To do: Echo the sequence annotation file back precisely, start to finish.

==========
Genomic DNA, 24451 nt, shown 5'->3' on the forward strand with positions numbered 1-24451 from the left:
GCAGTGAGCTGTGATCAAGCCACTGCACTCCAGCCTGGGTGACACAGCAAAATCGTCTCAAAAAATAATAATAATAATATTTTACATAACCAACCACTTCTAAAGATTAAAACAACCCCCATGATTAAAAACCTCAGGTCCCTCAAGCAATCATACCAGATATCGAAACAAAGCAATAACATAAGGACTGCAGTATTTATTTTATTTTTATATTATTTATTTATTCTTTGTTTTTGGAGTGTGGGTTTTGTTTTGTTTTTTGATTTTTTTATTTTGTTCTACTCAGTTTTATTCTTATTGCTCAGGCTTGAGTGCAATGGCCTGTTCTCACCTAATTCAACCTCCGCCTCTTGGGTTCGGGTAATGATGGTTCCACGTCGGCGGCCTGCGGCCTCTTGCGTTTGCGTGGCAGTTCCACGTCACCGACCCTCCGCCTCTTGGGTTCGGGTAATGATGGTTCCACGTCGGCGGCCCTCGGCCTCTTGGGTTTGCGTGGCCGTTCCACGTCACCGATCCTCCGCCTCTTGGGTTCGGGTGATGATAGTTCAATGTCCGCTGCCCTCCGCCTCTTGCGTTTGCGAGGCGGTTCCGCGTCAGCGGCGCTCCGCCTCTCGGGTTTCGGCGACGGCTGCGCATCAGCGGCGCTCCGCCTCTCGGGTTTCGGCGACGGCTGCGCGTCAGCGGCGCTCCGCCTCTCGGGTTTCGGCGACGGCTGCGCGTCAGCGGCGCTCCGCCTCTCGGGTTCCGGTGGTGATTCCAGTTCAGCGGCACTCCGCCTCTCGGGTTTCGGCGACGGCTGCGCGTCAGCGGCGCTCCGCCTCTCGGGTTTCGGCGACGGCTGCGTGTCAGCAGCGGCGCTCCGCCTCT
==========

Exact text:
Genomic DNA, 24451 nt, shown 5'->3' on the forward strand with positions numbered 1-24451 from the left:
GCAGTGAGCTGTGATCAAGCCACTGCACTCCAGCCTGGGTGACACAGCAAAATCGTCTCAAAAAATAATAATAATAATATTTTACATAACCAACCACTTCTAAAGATTAAAACAACCCCCATGATTAAAAACCTCAGGTCCCTCAAGCAATCATACCAGATATCGAAACAAAGCAATAACATAAGGACTGCAGTATTTATTTTATTTTTATATTATTTATTTATTCTTTGTTTTTGGAGTGTGGGTTTTGTTTTGTTTTTTGATTTTTTTATTTTGTTCTACTCAGTTTTATTCTTATTGCTCAGGCTTGAGTGCAATGGCCTGTTCTCACCTAATTCAACCTCCGCCTCTTGGGTTCGGGTAATGATGGTTCCACGTCGGCGGCCTGCGGCCTCTTGCGTTTGCGTGGCAGTTCCACGTCACCGACCCTCCGCCTCTTGGGTTCGGGTAATGATGGTTCCACGTCGGCGGCCCTCGGCCTCTTGGGTTTGCGTGGCCGTTCCACGTCACCGATCCTCCGCCTCTTGGGTTCGGGTGATGATAGTTCAATGTCCGCTGCCCTCCGCCTCTTGCGTTTGCGAGGCGGTTCCGCGTCAGCGGCGCTCCGCCTCTCGGGTTTCGGCGACGGCTGCGCATCAGCGGCGCTCCGCCTCTCGGGTTTCGGCGACGGCTGCGCGTCAGCGGCGCTCCGCCTCTCGGGTTTCGGCGACGGCTGCGCGTCAGCGGCGCTCCGCCTCTCGGGTTCCGGTGGTGATTCCAGTTCAGCGGCACTCCGCCTCTCGGGTTTCGGCGACGGCTGCGCGTCAGCGGCGCTCCGCCTCTCGGGTTTCGGCGACGGCTGCGTGTCAGCAGCGGCGCTCCGCCTCT